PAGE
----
May 13, 2010

About the Author

There aren’t many businesses out there that don’t have some form of intellectual property (IP) worth protecting. IP can take many different forms. These include patents, trademarks, trade secrets, copyrights and important intangible assets, such as domain names.

When it comes to patents, companies are that do a lot of R&D or that are technology-based probably are pretty good at protecting their inventions in the marketplace by filing patent applications, but what about protecting your inventions from your employees? Did you know that there is a presumption that where an employee makes an invention, the invention belongs to the employee and not the employer? This is the case except where the invention was arrived at in the ordinary course of duties that the employee was engaged to perform, or where there is an express agreement to the contrary.

Copyright arises automatically in respect of certain types of original works. The rights of the owner of the copyright include the sole right to produce or reproduce the work. Copyright works can be important to businesses, and can include such things as databases, drawings, written specifications and computer software. Generally, employers have ownership rights in employee generated copyright made in the course of employment, in the absence of any agreement to the contrary. While this is good, it’s easy to see that disputes can arise as to whether the copyright work was made by the employee in the course of his or her employment.

With respect to trade secrets and confidential information, Canadian courts have held that such information created in the course of an employee’s employment belongs to the employer, but how do you ensure that it remains confidential when the employee leaves his or her position of employment?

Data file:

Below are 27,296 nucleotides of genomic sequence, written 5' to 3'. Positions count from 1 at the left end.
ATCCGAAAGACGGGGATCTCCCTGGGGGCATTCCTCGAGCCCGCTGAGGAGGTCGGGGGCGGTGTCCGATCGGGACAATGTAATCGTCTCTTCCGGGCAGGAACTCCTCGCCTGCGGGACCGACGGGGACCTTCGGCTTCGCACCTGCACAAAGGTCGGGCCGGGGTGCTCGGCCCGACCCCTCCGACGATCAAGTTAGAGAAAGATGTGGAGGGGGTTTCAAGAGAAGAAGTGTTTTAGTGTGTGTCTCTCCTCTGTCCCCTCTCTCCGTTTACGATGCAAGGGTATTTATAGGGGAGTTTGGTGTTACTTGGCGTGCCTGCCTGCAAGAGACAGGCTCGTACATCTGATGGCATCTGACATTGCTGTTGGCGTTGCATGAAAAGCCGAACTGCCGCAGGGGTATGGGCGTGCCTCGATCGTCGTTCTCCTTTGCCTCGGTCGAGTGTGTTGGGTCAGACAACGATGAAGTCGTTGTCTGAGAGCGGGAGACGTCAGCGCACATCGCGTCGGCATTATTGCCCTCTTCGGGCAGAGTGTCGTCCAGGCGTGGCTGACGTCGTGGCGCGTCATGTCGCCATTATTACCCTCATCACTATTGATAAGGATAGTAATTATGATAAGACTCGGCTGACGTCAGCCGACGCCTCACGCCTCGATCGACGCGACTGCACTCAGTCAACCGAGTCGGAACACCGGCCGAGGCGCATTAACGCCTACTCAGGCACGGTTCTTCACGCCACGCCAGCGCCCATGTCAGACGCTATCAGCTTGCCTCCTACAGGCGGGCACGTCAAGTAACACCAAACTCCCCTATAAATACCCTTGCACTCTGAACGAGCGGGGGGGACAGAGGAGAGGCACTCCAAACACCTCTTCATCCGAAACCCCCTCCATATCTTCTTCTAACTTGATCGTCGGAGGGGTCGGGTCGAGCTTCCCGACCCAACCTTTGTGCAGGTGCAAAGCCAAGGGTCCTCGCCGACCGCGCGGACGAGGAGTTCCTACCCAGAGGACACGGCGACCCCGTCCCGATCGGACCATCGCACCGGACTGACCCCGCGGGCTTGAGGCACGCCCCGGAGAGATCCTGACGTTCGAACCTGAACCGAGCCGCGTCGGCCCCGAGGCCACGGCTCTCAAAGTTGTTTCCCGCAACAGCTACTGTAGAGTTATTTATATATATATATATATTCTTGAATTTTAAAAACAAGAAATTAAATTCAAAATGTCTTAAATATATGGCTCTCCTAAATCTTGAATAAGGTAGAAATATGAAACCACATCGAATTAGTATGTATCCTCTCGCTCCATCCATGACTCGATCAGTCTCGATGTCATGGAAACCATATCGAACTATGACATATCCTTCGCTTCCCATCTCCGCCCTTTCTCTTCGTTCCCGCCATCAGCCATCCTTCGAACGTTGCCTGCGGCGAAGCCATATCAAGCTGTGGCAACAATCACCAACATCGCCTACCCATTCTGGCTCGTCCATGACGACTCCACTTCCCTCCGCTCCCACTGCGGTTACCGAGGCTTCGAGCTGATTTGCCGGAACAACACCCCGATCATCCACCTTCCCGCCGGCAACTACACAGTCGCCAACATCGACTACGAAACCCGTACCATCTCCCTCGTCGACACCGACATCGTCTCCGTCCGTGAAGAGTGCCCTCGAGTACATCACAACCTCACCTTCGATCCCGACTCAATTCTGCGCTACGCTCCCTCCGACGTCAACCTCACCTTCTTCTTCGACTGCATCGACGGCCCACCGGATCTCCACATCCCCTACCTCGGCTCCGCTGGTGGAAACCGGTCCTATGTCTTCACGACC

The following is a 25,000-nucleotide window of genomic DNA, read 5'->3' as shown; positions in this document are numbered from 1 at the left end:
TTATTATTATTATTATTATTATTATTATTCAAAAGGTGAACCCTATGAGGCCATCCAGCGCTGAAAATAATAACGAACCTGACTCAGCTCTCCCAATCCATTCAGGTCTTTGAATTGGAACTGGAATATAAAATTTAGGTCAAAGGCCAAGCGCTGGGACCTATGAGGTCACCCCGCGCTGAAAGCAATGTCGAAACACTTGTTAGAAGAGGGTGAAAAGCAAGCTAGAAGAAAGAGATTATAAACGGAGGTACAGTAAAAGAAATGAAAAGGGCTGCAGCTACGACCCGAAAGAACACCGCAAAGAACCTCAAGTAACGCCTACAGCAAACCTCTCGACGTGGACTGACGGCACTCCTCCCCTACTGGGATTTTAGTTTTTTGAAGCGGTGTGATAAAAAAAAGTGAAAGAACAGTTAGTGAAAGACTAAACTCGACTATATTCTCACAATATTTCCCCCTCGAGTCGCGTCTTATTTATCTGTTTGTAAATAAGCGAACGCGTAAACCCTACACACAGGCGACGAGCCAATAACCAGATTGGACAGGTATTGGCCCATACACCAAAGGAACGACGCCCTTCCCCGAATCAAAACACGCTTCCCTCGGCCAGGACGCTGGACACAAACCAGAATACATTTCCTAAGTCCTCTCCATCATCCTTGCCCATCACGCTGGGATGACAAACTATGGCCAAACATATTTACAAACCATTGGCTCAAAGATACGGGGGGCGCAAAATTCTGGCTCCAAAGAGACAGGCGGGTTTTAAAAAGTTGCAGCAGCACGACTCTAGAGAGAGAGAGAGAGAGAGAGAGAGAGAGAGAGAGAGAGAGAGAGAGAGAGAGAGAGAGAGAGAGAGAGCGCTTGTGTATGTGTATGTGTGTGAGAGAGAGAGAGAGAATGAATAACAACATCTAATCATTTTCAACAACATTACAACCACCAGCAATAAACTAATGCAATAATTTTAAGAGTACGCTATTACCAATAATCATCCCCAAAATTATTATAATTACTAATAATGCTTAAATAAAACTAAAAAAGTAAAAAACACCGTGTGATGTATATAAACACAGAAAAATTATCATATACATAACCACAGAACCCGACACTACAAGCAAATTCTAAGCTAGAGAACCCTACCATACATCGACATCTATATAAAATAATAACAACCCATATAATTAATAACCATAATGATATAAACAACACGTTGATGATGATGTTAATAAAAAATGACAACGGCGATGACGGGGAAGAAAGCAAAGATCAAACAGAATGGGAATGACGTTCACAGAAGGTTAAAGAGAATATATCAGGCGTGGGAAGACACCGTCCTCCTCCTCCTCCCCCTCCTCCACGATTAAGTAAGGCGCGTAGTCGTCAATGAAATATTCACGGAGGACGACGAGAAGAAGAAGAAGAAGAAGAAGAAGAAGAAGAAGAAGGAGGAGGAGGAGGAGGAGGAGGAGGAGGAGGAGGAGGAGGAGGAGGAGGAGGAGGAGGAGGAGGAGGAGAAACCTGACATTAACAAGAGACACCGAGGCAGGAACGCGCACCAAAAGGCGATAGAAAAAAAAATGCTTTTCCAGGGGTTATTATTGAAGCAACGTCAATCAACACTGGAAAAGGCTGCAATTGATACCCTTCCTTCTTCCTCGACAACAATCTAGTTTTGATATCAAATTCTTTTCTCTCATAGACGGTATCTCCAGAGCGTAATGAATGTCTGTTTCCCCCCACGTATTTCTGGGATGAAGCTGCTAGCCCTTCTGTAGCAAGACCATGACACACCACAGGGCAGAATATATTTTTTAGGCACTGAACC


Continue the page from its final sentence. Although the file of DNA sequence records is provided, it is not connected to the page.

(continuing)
Companies should eliminate the risk of having to make legal arguments as to whether an invention or work was created in the course of employment, and should take steps to prevent employees from using the company’s IP for the benefit of future employers. This can be accomplished by including appropriate terms in the employment agreement.

There are a number of protections that can be inserted into the employment agreement. At a minimum, it should provide that ownership of inventions, works and related IP rests with the company and that the employee assigns any invention or work created by the employee, and all related IP, to the company. The employment agreement also should impose a duty on the employee to not use, and to keep confidential, both during and following the term of employment, all IP and confidential information of the employer.

This article is presented for informational purposes only. The content does not constitute legal advice or solicitation and does not create a solicitor client relationship. The views expressed are solely the authors’ and should not be attributed to any other party, including Thompson Dorfman Sweatman LLP (TDS), its affiliate companies or its clients. The authors make no guarantees regarding the accuracy or adequacy of the information contained herein or linked to via this article. The authors are not able to provide free legal advice. If you are seeking advice on specific matters, please contact Keith LaBossiere, CEO & Managing Partner at, or 204.934.2587. Please be aware that any unsolicited information sent to the author(s) cannot be considered to be solicitor-client privileged.

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